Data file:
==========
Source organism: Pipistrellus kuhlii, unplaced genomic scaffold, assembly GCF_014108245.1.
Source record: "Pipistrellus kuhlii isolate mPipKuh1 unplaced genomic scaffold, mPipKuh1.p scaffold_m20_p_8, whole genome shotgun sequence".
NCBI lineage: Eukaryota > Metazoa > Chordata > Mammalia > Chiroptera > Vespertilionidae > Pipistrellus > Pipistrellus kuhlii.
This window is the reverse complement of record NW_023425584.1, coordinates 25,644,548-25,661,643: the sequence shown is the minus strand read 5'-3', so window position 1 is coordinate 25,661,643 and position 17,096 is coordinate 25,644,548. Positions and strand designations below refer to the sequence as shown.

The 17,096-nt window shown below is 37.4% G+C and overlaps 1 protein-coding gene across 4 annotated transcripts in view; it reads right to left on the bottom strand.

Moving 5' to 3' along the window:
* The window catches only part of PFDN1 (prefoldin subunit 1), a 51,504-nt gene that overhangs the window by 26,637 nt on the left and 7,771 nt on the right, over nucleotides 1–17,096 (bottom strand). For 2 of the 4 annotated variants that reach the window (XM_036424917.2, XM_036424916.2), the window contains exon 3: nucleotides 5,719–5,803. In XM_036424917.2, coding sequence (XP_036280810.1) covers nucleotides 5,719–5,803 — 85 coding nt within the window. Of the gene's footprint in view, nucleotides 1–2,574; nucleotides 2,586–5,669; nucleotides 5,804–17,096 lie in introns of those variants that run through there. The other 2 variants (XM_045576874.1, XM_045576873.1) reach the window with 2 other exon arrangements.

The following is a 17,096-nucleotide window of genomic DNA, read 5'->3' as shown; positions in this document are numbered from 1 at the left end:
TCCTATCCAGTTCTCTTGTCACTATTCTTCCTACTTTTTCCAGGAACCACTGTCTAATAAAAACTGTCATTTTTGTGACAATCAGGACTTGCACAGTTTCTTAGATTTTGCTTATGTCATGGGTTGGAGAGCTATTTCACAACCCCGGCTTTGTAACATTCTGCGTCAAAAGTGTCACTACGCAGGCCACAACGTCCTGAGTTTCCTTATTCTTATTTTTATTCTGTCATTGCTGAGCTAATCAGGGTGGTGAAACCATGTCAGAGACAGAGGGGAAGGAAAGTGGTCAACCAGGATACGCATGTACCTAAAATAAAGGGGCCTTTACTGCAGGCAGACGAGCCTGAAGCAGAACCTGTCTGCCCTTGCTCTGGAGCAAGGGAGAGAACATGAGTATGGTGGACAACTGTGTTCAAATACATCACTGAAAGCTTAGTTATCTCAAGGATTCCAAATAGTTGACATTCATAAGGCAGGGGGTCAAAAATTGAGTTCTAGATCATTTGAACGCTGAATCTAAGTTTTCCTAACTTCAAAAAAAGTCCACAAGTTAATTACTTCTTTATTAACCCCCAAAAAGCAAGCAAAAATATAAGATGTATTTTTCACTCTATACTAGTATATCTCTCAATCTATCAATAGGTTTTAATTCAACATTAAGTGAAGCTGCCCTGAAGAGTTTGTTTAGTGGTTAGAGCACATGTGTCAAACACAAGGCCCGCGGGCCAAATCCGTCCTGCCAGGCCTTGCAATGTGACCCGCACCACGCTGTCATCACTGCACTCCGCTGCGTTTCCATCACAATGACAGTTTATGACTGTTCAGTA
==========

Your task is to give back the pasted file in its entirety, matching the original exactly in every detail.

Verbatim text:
Source organism: Pipistrellus kuhlii, unplaced genomic scaffold, assembly GCF_014108245.1.
Source record: "Pipistrellus kuhlii isolate mPipKuh1 unplaced genomic scaffold, mPipKuh1.p scaffold_m20_p_8, whole genome shotgun sequence".
NCBI lineage: Eukaryota > Metazoa > Chordata > Mammalia > Chiroptera > Vespertilionidae > Pipistrellus > Pipistrellus kuhlii.
This window is the reverse complement of record NW_023425584.1, coordinates 25,644,548-25,661,643: the sequence shown is the minus strand read 5'-3', so window position 1 is coordinate 25,661,643 and position 17,096 is coordinate 25,644,548. Positions and strand designations below refer to the sequence as shown.

The 17,096-nt window shown below is 37.4% G+C and overlaps 1 protein-coding gene across 4 annotated transcripts in view; it reads right to left on the bottom strand.

Moving 5' to 3' along the window:
* The window catches only part of PFDN1 (prefoldin subunit 1), a 51,504-nt gene that overhangs the window by 26,637 nt on the left and 7,771 nt on the right, over nucleotides 1–17,096 (bottom strand). For 2 of the 4 annotated variants that reach the window (XM_036424917.2, XM_036424916.2), the window contains exon 3: nucleotides 5,719–5,803. In XM_036424917.2, coding sequence (XP_036280810.1) covers nucleotides 5,719–5,803 — 85 coding nt within the window. Of the gene's footprint in view, nucleotides 1–2,574; nucleotides 2,586–5,669; nucleotides 5,804–17,096 lie in introns of those variants that run through there. The other 2 variants (XM_045576874.1, XM_045576873.1) reach the window with 2 other exon arrangements.

The following is a 17,096-nucleotide window of genomic DNA, read 5'->3' as shown; positions in this document are numbered from 1 at the left end:
TCCTATCCAGTTCTCTTGTCACTATTCTTCCTACTTTTTCCAGGAACCACTGTCTAATAAAAACTGTCATTTTTGTGACAATCAGGACTTGCACAGTTTCTTAGATTTTGCTTATGTCATGGGTTGGAGAGCTATTTCACAACCCCGGCTTTGTAACATTCTGCGTCAAAAGTGTCACTACGCAGGCCACAACGTCCTGAGTTTCCTTATTCTTATTTTTATTCTGTCATTGCTGAGCTAATCAGGGTGGTGAAACCATGTCAGAGACAGAGGGGAAGGAAAGTGGTCAACCAGGATACGCATGTACCTAAAATAAAGGGGCCTTTACTGCAGGCAGACGAGCCTGAAGCAGAACCTGTCTGCCCTTGCTCTGGAGCAAGGGAGAGAACATGAGTATGGTGGACAACTGTGTTCAAATACATCACTGAAAGCTTAGTTATCTCAAGGATTCCAAATAGTTGACATTCATAAGGCAGGGGGTCAAAAATTGAGTTCTAGATCATTTGAACGCTGAATCTAAGTTTTCCTAACTTCAAAAAAAGTCCACAAGTTAATTACTTCTTTATTAACCCCCAAAAAGCAAGCAAAAATATAAGATGTATTTTTCACTCTATACTAGTATATCTCTCAATCTATCAATAGGTTTTAATTCAACATTAAGTGAAGCTGCCCTGAAGAGTTTGTTTAGTGGTTAGAGCACATGTGTCAAACACAAGGCCCGCGGGCCAAATCCGTCCTGCCAGGCCTTGCAATGTGACCCGCACCACGCTGTCATCACTGCACTCCGCTGCGTTTCCATCACAATGACAGTTTATGACTGTTCAGTA